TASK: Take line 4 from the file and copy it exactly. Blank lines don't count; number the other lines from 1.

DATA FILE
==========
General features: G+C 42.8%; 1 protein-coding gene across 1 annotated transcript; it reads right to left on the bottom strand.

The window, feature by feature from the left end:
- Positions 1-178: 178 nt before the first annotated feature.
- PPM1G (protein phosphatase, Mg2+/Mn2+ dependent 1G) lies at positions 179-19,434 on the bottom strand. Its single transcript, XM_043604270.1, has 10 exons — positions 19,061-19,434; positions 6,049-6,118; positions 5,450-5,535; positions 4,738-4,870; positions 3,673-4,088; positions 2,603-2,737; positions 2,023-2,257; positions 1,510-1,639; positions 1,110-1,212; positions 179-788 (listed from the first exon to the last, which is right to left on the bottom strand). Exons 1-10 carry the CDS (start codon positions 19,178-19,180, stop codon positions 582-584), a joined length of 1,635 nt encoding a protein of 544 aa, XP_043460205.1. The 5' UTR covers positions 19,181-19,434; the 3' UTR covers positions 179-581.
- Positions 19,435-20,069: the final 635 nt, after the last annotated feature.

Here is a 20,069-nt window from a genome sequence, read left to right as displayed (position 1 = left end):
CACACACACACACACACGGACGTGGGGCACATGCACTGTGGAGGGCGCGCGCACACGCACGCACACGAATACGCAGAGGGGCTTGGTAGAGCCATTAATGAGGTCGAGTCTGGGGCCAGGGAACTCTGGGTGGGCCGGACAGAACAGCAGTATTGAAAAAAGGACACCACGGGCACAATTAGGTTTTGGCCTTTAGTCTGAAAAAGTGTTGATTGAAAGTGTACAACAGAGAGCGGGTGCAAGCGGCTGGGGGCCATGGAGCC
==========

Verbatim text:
- PPM1G (protein phosphatase, Mg2+/Mn2+ dependent 1G) lies at positions 179-19,434 on the bottom strand. Its single transcript, XM_043604270.1, has 10 exons — positions 19,061-19,434; positions 6,049-6,118; positions 5,450-5,535; positions 4,738-4,870; positions 3,673-4,088; positions 2,603-2,737; positions 2,023-2,257; positions 1,510-1,639; positions 1,110-1,212; positions 179-788 (listed from the first exon to the last, which is right to left on the bottom strand). Exons 1-10 carry the CDS (start codon positions 19,178-19,180, stop codon positions 582-584), a joined length of 1,635 nt encoding a protein of 544 aa, XP_043460205.1. The 5' UTR covers positions 19,181-19,434; the 3' UTR covers positions 179-581.